High and low temperature tolerances and their relationships to distribution of agaves
Plant, Cell & Environment
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The potential influence of tissue tolerances to extreme temperatures on distributional limits was investigated for 15 taxa (14 species) of leaf-succulent agaves from the south-western United States and northern Mexico. As a group, the agaves exhibited a moderate low temperature tolerance of – 11°C (based on a 50% inhibition in the number of mesophyll cells taking up a stain, neutral red). However, nearly all of the species were able to tolerate extremely high tissue temperatures of over 60°C. Nocturnal acid accumulation by these crassulacean acid metabolism plants was about 6°C more sensitive to temperature extremes than was cellular membrane integrity. High and low temperature acclimation in response to changing day/night air temperatures was observed in all 15 taxa, with high temperature acclimation averaging two-fold greater than low temperature acclimation (3.8°C versus 2.0°C per 10°C change in ambient temperature). Species occupying the coldest habitats exhibited the greatest low temperature tolerances and acclimation; several such species, such as Agave utahensis and A. schottii, had small rosette sizes which resulted in higher minimum leaf temperatures. Species from the hottest habitats had among the greatest high temperature tolerances and acclimation; the two species from open desert scrub habitats, A. deserti and A. lecheguilla, had the lowest leaf shortwave absorptances observed, which would result in lower maximum leaf temperatures. Thus morphology and tissue tolerances to stressful temperatures reflect the temperature extremes of a plant's native habitat, although low temperature tolerance appears to limit the distribution of agaves more than high temperature tolerance.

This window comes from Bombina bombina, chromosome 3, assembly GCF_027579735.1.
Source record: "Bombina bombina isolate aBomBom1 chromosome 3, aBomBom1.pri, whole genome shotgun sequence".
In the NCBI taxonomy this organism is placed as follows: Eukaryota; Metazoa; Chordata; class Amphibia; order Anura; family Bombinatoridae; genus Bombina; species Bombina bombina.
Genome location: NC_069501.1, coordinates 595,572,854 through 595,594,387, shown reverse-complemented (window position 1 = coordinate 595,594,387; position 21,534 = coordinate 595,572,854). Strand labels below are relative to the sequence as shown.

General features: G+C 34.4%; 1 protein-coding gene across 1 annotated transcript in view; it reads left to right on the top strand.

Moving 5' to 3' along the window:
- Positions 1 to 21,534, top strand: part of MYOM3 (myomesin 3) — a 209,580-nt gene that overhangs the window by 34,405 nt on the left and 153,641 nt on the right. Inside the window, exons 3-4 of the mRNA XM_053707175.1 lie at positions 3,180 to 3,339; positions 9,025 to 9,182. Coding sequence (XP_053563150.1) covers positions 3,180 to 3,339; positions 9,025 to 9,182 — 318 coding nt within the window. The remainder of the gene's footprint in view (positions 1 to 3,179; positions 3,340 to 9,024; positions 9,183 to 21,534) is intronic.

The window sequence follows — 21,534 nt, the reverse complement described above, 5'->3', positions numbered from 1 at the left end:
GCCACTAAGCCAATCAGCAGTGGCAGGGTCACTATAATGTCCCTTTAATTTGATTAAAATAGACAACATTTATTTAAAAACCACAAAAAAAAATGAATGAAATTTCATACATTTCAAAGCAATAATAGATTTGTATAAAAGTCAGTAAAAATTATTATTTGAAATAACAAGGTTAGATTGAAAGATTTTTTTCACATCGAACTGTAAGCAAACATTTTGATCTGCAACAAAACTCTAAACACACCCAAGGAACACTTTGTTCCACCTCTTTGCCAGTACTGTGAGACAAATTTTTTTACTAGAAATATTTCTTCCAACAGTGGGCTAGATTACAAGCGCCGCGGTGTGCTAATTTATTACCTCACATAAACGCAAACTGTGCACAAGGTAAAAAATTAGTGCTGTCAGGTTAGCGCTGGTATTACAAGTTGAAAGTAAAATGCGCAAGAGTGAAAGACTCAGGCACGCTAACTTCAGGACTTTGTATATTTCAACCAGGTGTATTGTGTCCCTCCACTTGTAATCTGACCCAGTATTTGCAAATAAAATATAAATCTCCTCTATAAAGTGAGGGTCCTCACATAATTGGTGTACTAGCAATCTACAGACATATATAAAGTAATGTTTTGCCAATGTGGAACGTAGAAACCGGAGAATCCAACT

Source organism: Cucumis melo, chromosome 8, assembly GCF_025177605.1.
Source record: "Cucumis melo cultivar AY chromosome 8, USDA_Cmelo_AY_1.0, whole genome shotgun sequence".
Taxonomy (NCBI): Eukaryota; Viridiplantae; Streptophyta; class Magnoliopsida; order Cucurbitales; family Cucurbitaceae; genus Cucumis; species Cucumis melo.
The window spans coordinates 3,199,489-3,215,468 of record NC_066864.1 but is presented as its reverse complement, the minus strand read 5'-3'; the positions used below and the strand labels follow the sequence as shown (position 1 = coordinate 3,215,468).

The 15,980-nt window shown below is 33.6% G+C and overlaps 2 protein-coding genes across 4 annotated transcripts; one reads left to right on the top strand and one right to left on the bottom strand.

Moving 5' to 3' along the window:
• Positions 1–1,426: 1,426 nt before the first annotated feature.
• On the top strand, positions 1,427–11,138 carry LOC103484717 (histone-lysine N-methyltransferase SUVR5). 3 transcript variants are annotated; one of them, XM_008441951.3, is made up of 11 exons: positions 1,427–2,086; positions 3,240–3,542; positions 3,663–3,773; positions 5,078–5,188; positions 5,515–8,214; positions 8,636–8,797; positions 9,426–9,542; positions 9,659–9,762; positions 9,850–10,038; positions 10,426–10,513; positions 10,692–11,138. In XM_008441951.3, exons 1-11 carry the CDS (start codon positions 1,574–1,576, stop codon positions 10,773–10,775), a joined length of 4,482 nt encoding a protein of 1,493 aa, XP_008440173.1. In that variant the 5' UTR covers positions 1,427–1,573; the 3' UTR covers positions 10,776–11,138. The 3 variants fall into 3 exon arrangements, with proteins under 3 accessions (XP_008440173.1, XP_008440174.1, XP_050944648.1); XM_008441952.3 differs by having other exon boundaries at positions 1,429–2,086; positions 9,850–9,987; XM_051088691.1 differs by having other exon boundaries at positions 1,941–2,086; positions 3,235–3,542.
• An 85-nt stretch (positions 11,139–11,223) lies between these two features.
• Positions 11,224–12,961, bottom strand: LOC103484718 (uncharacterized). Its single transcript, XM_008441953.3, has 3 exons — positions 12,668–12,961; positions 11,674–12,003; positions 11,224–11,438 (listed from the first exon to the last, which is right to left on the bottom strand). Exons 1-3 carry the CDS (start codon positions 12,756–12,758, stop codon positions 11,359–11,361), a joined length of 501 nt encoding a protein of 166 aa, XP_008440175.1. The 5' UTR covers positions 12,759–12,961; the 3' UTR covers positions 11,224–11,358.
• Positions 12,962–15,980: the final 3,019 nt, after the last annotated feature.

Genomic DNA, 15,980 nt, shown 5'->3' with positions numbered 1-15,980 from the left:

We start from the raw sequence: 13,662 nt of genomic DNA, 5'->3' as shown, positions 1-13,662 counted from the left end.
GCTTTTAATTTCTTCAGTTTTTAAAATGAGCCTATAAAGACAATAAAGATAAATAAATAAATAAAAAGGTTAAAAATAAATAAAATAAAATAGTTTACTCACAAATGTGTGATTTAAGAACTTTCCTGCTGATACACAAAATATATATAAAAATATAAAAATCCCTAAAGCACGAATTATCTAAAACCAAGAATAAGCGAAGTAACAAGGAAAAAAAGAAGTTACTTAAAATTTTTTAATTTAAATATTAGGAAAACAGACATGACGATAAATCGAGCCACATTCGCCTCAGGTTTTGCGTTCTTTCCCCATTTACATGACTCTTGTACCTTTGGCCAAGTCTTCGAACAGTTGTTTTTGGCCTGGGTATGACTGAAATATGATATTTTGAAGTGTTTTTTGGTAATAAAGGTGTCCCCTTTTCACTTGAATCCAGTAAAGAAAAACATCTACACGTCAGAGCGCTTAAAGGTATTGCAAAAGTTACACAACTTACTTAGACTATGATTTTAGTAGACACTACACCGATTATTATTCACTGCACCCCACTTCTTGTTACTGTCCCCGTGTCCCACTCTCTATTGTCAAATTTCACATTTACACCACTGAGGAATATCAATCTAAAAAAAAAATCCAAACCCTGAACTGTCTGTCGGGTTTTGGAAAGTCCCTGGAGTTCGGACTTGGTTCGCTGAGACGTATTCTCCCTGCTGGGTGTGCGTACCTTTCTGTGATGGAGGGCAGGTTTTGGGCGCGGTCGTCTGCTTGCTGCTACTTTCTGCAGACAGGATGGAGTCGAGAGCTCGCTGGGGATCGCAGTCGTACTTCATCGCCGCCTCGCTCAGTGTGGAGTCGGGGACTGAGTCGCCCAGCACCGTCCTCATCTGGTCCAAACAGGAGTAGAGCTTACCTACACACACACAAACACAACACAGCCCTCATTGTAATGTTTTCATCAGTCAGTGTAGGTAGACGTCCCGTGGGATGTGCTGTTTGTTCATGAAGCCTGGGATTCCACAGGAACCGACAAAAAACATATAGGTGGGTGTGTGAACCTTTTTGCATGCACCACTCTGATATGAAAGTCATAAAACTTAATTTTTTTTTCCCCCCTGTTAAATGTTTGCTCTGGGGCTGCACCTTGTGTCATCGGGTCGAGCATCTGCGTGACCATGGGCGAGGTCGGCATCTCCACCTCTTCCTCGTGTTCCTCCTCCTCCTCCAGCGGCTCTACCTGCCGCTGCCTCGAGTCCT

Absorplance; Acclimation; Agavaceae; Agave; Cold; Crassulacean acid metabolism (CAM); Desert; Heat; Leaf; Morphology; Succulent
Desert Ecology | Plant Biology
Nobel, P. S.,
Smith, S. D.
High and low temperature tolerances and their relationships to distribution of agaves.
Plant, Cell & Environment, 6(9),